Johnson yet to choose Blair replacement
Interim Scotland coach Scott Johnson admits he is still to make a decision on just who will replace record-breaking scrum-half Mike Blair following his international retirement.
Johnson will be in charge for the Scots' RBS 6 Nations opener with England on February 2 and his first major decision will be deciding which one of three players takes over the 85-time capped Brive half-back Blair following his decision to step down from the international game on Monday.
He told Press Association Sport: "When you lose a bloke with 80-odd caps, it is not easy to replace him. But if Mike thought it was the right decision to retire, it was the right decision. It causes us a bit of grief but the reality is that we have to move on now. We have to find out who that next player is for the number nine jersey."
Among Johnson's options to take over from Blair - who has played more games for Scotland than any other scrum-half - are Edinburgh stand-off Greig Laidlaw, who has operated at number nine for Scotland in the past, or either of Glasgow duo Chris Cusiter and Henry Pyrgos.
Cusiter, however, is still recovering from a shoulder injury while 23-year-old Pyrgos has just three caps to his name. Johnson is not overly worried by the prospect of any of the three taking Blair's old spot.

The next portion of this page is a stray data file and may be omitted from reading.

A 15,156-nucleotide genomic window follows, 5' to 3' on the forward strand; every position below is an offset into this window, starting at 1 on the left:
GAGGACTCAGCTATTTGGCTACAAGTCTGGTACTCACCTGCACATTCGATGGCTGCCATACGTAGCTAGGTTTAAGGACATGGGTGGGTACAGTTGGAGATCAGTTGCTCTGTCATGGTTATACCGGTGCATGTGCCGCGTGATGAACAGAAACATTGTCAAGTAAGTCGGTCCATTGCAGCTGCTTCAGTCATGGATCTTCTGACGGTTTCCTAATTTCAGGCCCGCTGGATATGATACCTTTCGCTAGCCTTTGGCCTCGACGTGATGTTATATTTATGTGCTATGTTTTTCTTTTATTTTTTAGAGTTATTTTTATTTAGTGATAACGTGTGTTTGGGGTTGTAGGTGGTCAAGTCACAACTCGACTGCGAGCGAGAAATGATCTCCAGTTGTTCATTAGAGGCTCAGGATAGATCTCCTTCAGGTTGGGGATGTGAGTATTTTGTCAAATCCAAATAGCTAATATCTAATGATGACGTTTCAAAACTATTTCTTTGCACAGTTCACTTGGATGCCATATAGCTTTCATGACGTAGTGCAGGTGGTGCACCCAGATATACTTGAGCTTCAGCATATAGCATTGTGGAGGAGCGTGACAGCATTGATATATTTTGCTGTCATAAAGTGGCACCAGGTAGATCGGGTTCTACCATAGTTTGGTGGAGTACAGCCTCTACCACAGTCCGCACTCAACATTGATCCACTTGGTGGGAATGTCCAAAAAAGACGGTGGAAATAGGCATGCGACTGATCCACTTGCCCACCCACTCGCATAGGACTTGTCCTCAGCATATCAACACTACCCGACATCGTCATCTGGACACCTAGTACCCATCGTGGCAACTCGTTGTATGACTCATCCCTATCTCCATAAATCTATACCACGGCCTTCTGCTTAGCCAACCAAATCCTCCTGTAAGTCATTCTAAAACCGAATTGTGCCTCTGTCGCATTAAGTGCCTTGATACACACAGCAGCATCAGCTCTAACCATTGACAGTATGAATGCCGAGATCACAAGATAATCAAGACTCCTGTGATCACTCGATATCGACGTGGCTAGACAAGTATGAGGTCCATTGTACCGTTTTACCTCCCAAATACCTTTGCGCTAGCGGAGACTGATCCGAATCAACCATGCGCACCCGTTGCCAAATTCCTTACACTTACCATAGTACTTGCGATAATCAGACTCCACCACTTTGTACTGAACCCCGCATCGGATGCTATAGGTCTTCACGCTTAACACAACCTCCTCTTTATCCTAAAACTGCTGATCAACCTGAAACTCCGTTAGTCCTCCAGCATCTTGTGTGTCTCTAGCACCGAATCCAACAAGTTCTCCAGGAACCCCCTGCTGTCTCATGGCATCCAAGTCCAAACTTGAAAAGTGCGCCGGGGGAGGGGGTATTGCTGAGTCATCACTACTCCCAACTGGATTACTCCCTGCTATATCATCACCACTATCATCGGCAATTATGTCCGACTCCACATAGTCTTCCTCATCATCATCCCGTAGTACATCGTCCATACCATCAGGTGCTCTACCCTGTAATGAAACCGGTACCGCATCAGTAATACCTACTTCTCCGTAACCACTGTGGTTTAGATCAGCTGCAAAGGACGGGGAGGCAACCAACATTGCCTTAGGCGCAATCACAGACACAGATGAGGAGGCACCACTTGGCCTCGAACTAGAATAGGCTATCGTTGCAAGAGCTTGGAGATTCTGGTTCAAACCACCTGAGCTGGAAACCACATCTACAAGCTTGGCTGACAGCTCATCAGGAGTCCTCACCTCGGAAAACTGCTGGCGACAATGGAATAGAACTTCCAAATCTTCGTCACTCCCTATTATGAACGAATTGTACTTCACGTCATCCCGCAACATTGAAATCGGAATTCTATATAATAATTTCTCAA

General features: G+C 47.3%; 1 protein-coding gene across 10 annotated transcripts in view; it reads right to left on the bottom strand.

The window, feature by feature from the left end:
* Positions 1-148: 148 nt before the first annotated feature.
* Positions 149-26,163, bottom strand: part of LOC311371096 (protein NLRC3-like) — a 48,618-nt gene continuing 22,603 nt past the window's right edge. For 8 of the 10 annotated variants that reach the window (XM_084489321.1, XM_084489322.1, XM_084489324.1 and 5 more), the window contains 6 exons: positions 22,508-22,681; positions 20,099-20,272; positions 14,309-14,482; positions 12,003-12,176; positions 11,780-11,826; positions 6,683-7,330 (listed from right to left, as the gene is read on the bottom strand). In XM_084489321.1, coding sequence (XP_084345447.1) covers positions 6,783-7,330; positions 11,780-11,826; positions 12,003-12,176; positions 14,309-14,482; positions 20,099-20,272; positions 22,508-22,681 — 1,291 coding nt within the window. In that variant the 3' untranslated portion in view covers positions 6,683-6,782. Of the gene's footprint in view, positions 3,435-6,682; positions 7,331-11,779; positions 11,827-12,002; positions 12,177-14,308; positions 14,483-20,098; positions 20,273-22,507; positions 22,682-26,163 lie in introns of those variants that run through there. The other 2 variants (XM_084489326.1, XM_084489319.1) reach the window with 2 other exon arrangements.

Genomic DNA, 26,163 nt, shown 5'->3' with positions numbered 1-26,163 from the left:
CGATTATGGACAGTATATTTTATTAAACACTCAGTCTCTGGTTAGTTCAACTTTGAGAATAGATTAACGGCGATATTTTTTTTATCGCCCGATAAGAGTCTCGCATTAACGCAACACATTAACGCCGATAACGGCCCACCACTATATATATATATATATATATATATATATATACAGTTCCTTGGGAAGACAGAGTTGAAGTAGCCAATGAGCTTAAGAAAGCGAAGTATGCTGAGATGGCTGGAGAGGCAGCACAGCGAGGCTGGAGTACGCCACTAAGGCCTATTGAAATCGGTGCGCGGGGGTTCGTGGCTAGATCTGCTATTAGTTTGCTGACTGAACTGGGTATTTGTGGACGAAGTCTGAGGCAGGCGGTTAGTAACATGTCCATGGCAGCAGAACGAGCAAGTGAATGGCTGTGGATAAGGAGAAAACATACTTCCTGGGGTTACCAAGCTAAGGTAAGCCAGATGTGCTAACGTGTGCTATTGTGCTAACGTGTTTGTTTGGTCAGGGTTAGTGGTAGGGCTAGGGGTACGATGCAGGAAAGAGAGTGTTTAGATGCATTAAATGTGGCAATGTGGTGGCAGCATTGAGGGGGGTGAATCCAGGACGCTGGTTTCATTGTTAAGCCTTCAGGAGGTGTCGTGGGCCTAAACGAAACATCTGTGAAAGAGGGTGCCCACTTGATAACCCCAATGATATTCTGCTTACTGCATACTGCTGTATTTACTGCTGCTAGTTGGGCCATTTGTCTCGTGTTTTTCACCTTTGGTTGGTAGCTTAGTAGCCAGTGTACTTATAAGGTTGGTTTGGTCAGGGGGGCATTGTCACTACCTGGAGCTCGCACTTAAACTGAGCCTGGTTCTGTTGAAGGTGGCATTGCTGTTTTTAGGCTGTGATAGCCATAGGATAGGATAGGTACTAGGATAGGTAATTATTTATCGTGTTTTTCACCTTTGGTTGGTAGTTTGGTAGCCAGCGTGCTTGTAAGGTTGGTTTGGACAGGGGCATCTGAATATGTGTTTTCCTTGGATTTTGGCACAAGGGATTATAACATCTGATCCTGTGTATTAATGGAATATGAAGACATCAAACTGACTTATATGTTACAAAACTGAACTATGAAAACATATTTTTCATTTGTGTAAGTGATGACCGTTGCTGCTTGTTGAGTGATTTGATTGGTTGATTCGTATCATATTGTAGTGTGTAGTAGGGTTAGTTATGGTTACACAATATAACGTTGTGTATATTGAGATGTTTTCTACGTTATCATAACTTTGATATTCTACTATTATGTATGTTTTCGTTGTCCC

The Australian, who has previous Six Nations experience following a similar caretaker role he enjoyed with Wales, said: "There has been some good signs from the boys ready to come in, and who's to say that the next guy won't become the most special nine that Scotland has ever produced.
"Greig will be there or thereabouts but there are others too. We are waiting on the injury update on 'Cus' and we will see how Henry Pyrgos is and the form of others as well. We will go with what we have got. That is all we can do."
Johnson replaced Robinson following Scotland's abysmal 21-15 defeat to Tonga at Pittodrie at the end of November. He had originally joined Robinson's backroom staff as assistant coach and admits a decision on whether his new post will be made permanent will have to wait until after the Six Nations.
He said: "How long will I be here? Well that's two-fold. It's not just my wish, it comes down to those of others. I came here to do a certain job and that is still my mandate. But the circumstances have changed and I have agreed to do a different job until a certain time.
"However, my other job still exists and I will re-evaluate my situation with the board at a later date. I will make my decision in the best interests of what Scotland needs. If the board decide I'm the person they want and if that suits me, I will review it then."